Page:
InsightsInsight - Education - POSTED: April 2 2020
Coronavirus: How the recent changes affect schools and their employees
The impact of coronavirus has already impacted significantly on society as a whole and the education sector is certainly no exception.
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Schools have coped admirably, firstly by staying open and providing a serene environment for all pupils as the uncertainty grew. This was closely followed by them having to adapt their environments and work practices in a matter of hours to ensure that children of key workers and those in need could still be taken care of in familiar and safe surroundings.
The role that schools, teachers and support staff continue to play in these uncertain times is invaluable. Many have had to adapt to a different way of working, such as keeping in touch with those now at home and marking their work or preparing for the future with policy and practice reviews and lesson planning, but in essence all are still providing direct care and education to children.
This has meant that many staff in schools are now operating on the front line, and schools and academies must ensure that they are fulfilling their duty to provide a safe working environment for employees whether this is at home or at school. This includes putting in place measures to help protect their mental health, which can be done through employee assistance programmes and other supportive steps.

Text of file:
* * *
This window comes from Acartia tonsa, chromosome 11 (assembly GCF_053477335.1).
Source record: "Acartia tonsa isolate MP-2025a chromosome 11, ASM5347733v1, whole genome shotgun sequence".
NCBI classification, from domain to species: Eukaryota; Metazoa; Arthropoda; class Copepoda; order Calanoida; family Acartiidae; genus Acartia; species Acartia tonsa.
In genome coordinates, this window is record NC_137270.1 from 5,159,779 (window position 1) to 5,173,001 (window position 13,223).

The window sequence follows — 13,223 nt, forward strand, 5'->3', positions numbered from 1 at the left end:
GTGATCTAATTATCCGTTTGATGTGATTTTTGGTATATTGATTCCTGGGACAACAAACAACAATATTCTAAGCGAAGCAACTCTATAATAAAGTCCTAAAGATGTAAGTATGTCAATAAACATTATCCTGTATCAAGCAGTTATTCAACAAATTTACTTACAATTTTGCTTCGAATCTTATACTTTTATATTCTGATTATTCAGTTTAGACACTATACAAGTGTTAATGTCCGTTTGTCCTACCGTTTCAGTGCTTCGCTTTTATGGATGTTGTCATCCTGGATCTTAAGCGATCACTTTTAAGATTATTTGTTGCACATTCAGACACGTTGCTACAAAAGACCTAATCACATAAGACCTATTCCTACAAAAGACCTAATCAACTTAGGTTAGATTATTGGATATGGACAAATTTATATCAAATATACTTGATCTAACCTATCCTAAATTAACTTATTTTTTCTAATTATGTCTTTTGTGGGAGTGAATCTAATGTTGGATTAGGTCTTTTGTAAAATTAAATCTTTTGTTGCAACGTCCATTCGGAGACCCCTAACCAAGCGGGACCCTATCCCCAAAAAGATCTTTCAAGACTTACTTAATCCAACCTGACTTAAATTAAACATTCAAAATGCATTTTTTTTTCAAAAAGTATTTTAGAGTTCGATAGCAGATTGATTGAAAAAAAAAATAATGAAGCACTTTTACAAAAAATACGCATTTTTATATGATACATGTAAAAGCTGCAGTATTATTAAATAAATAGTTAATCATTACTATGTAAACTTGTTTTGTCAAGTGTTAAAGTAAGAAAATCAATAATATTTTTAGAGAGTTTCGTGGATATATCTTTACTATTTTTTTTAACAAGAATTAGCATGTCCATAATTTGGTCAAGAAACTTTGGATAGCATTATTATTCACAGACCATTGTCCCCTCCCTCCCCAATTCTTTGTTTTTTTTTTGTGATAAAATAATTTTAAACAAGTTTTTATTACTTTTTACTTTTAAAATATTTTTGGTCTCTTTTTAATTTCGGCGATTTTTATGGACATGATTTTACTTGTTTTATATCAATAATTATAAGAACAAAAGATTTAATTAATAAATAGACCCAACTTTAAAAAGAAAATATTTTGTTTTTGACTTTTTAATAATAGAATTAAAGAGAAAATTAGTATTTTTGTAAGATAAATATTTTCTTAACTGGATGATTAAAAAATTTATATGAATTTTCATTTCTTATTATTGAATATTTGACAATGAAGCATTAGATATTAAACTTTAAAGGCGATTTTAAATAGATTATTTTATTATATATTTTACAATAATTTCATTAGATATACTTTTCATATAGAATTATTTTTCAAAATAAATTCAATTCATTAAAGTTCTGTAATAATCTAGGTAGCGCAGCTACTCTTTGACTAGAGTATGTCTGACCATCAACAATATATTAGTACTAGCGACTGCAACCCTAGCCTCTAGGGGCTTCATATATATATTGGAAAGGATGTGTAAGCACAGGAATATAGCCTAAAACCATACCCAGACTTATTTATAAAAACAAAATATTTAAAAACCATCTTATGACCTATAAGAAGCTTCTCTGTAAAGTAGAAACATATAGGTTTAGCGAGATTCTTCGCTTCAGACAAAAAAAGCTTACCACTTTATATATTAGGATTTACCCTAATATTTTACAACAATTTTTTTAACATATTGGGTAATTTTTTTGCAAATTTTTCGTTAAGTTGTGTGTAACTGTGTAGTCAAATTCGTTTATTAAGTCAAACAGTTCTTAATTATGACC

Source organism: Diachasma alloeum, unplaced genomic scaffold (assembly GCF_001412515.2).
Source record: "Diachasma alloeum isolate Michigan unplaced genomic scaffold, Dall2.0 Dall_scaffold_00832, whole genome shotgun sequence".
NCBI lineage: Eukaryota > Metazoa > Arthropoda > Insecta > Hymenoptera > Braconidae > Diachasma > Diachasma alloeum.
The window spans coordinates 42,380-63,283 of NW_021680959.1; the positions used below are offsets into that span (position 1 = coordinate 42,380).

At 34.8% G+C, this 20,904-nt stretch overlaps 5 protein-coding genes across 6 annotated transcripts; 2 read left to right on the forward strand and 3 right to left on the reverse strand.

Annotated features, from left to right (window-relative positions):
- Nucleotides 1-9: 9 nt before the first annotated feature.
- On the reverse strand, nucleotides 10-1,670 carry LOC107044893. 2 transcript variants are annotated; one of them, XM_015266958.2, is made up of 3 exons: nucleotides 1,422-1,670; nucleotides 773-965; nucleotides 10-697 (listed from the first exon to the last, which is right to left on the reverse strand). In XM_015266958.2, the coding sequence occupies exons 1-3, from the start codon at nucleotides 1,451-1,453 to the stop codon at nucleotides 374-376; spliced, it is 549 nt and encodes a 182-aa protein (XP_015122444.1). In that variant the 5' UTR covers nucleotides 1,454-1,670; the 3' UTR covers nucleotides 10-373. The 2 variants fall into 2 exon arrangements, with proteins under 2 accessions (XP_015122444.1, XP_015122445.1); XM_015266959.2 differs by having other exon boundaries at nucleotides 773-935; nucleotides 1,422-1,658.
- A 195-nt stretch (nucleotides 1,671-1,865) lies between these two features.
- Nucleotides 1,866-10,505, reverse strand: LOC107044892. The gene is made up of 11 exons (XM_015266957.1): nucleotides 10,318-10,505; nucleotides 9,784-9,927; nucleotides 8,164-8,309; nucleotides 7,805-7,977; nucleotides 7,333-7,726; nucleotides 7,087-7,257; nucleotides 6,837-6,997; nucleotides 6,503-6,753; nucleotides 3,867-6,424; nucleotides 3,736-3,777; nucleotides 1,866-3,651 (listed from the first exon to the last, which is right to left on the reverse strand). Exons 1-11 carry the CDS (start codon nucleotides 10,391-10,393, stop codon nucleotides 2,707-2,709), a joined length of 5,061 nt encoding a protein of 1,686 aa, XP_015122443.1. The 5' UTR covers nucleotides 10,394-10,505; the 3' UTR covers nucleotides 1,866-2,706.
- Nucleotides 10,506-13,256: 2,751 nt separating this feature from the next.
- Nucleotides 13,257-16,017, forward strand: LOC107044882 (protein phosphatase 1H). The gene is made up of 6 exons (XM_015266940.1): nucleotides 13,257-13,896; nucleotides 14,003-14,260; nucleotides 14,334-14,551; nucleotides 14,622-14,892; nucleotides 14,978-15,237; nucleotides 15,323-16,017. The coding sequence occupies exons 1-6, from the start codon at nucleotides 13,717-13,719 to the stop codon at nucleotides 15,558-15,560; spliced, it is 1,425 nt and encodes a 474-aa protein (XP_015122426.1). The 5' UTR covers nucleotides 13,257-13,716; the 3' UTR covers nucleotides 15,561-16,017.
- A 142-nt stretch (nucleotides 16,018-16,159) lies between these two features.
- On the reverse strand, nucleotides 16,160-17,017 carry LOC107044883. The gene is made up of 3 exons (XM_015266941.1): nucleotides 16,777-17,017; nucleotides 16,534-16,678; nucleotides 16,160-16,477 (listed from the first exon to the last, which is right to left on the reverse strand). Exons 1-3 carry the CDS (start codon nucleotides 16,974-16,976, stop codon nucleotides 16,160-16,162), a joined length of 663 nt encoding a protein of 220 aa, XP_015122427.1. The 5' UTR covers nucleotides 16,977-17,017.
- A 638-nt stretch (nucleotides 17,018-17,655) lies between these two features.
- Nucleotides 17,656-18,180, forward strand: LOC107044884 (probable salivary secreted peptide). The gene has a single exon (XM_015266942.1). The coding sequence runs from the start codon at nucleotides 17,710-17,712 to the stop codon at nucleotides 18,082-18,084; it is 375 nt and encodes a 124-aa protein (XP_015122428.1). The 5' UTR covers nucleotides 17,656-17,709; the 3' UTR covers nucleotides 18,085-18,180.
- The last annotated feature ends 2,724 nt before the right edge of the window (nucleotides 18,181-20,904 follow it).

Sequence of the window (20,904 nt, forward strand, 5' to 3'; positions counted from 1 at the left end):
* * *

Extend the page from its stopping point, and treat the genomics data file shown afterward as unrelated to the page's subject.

It’s also important to re-circulate your data protection policy and remind those working from home about their obligations to protect the personal data of pupils and other individuals. Before you do this, you may also want to consider if the document is still fit for purpose and amend it if not.
We are increasingly being asked if schools are able to furlough staff as is common practice in other sectors. While there is no direct prohibition, Government guidance suggests that schools will generally not be able to take advantage of this for several reasons. Firstly, schools are required to stay open to look after some children. Secondly, many members of staff are still working, for example by providing remote teaching support or co-ordinating matters behind the scenes. Finally, staff continue to receive the usual Government funding which includes covering staffing costs and therefore such funding is already being received from public funds.
In the current climate it’s also advisable for schools to take a pragmatic view when it comes to pay during periods of self-isolation in order to maintain good relations with staff, which will hopefully be reciprocated by staff volunteering to come in during what would normally be holiday periods as schools continue to stay open. Taking such an attitude to pay also provides consistency with general Government guidelines.
There is certainly a lot for school leaders and the education sector generally to be thinking about during these unprecedented times. For any assistance, please contact Brachers’ Education team.
This content is correct at time of publication
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